Free Press Journal

Passengers say lucky to be alive after hail damages plane

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Delta Flight 1889

Boston: Over 130 people on board a Delta Airlines flight had a lucky escape when the planes’s windshields and nose cone got severely damaged midair as hail pelted the Airbus as it flew through a powerful thunderstorm, forcing the pilots to make an emergency landing.

The Delta Flight 1889 from Boston, Massachusetts, to Salt Lake City in Utah hit bad weather at the Nebraska-Colorado border on Friday night. Hail pelted the Airbus A320 as it flew through an intense thunderstorm, damaging part of the aircraft and forcing the pilots to make an emergency landing in Denver, officials said. The plane dropped 14,000 feet in altitude over a two- minute time span, Denver Post reported. After they climbed off the plane, some 130 passengers stood near the window in amazement at how much damage was done to the front of the plane, he said. They and flight attendants took pictures of the cone.

One attendant said it was her worst flight in 30 years of working as a flight attendant. Many terrified passengers said they were lucky to be alive after relatively normal turbulence became a ‘roller coaster’ up in the air. Robb Wessman, of Belmont, a passenger said, “It felt very out-of-control.” “The pilot banked the plane and then descended fairly rapidly. Looking at the graph later, it was about 12,000 feet (drop) in just a minute or a minute-and-a-half,” he was quoted as saying by CBS Bosoton.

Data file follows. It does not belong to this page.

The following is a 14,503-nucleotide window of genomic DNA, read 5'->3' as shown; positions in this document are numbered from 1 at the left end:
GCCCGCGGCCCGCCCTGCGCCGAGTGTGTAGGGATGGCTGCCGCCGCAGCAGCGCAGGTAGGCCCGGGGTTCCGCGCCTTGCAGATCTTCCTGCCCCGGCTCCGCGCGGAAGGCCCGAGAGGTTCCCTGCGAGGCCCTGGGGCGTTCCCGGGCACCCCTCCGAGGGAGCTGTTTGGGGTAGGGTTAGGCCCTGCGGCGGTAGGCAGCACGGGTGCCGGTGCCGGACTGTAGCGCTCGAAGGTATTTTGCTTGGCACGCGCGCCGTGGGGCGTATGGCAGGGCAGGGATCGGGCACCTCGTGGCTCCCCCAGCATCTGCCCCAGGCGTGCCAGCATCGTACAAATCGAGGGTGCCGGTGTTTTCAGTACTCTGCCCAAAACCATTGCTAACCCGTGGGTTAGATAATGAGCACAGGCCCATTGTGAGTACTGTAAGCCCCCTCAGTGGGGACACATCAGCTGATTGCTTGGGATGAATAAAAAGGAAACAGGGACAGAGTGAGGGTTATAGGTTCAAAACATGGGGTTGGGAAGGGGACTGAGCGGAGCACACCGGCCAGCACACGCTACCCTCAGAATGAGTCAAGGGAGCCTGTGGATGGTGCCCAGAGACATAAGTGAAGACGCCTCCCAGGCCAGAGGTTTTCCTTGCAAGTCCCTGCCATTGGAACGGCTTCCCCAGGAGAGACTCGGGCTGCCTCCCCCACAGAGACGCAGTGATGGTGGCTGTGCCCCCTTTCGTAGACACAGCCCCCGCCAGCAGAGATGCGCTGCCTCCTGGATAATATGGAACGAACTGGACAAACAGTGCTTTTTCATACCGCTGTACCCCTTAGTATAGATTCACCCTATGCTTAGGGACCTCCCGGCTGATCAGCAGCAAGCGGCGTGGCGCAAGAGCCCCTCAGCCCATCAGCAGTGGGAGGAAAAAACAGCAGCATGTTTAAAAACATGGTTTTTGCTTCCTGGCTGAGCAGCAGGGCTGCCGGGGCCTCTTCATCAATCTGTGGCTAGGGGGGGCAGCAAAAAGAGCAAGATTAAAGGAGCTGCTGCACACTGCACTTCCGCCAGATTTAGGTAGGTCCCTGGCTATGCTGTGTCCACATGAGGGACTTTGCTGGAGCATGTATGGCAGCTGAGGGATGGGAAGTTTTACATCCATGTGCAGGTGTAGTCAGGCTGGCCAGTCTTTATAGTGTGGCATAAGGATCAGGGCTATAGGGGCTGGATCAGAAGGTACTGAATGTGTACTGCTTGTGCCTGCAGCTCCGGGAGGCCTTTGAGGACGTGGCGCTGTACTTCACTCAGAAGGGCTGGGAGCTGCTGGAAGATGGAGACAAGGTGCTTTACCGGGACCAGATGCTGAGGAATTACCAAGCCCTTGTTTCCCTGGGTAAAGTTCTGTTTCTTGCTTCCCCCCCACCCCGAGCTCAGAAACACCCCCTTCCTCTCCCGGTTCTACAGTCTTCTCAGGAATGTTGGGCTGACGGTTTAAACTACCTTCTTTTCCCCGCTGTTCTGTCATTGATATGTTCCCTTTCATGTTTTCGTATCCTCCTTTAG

“I fly constantly, and this was the scariest 10 minutes of my life,” another passenger, Robin Jones told CNN affiliate KSTU. The flight departed Boston and was scheduled to land in Salt Lake City, Utah, but the weather prompted the pilots to land in Denver, the nearest suitable airport once the storm hit, Delta spokeswoman Liz Savadelis said.
One person was taken to a hospital after the plane landed, Denver International Airport spokeswoman Laura Coale said. Coale did not provide a reason, but did say the plane went through “severe turbulence.”

Savadelis said plane had cracked windshields and damage to the radome — the nose cone area that houses weather radar and navigational equipment. Details on whether that equipment was damaged were not immediately available. Delta said it put Flight 1889 passengers on other flights so that they could continue their trips.
The Federal Aviation Administration said it would investigate the incident.